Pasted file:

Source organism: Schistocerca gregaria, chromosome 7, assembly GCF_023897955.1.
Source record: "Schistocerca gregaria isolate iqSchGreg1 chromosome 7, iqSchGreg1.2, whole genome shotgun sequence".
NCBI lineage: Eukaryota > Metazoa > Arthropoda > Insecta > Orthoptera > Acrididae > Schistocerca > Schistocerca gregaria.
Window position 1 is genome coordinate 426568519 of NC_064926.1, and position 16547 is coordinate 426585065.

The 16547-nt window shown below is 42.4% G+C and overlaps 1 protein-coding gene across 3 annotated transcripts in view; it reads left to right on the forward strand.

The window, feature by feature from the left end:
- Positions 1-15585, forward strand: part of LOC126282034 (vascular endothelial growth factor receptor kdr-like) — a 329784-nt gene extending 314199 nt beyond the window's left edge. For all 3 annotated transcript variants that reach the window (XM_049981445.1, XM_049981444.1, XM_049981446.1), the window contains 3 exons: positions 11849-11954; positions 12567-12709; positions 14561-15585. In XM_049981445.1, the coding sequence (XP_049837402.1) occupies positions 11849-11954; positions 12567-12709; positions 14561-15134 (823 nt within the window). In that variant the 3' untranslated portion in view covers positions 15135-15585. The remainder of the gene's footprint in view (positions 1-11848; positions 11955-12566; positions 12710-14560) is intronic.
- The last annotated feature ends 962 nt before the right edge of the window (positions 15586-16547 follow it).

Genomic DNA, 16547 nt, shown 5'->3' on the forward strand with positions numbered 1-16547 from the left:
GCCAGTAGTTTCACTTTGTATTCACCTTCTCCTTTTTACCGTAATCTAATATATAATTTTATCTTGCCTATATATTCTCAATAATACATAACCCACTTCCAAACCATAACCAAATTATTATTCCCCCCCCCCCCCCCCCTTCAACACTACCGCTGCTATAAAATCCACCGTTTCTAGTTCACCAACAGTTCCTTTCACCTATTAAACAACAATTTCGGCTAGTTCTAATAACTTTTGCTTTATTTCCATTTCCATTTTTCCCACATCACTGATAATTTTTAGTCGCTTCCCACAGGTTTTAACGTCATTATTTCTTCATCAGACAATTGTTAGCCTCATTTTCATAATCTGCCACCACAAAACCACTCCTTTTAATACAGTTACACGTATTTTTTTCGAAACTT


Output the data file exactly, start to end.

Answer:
Source organism: Schistocerca gregaria, chromosome 7, assembly GCF_023897955.1.
Source record: "Schistocerca gregaria isolate iqSchGreg1 chromosome 7, iqSchGreg1.2, whole genome shotgun sequence".
NCBI lineage: Eukaryota > Metazoa > Arthropoda > Insecta > Orthoptera > Acrididae > Schistocerca > Schistocerca gregaria.
Window position 1 is genome coordinate 426568519 of NC_064926.1, and position 16547 is coordinate 426585065.

The 16547-nt window shown below is 42.4% G+C and overlaps 1 protein-coding gene across 3 annotated transcripts in view; it reads left to right on the forward strand.

The window, feature by feature from the left end:
- Positions 1-15585, forward strand: part of LOC126282034 (vascular endothelial growth factor receptor kdr-like) — a 329784-nt gene extending 314199 nt beyond the window's left edge. For all 3 annotated transcript variants that reach the window (XM_049981445.1, XM_049981444.1, XM_049981446.1), the window contains 3 exons: positions 11849-11954; positions 12567-12709; positions 14561-15585. In XM_049981445.1, the coding sequence (XP_049837402.1) occupies positions 11849-11954; positions 12567-12709; positions 14561-15134 (823 nt within the window). In that variant the 3' untranslated portion in view covers positions 15135-15585. The remainder of the gene's footprint in view (positions 1-11848; positions 11955-12566; positions 12710-14560) is intronic.
- The last annotated feature ends 962 nt before the right edge of the window (positions 15586-16547 follow it).

Genomic DNA, 16547 nt, shown 5'->3' on the forward strand with positions numbered 1-16547 from the left:
GCCAGTAGTTTCACTTTGTATTCACCTTCTCCTTTTTACCGTAATCTAATATATAATTTTATCTTGCCTATATATTCTCAATAATACATAACCCACTTCCAAACCATAACCAAATTATTATTCCCCCCCCCCCCCCCCCTTCAACACTACCGCTGCTATAAAATCCACCGTTTCTAGTTCACCAACAGTTCCTTTCACCTATTAAACAACAATTTCGGCTAGTTCTAATAACTTTTGCTTTATTTCCATTTCCATTTTTCCCACATCACTGATAATTTTTAGTCGCTTCCCACAGGTTTTAACGTCATTATTTCTTCATCAGACAATTGTTAGCCTCATTTTCATAATCTGCCACCACAAAACCACTCCTTTTAATACAGTTACACGTATTTTTTTCGAAACTT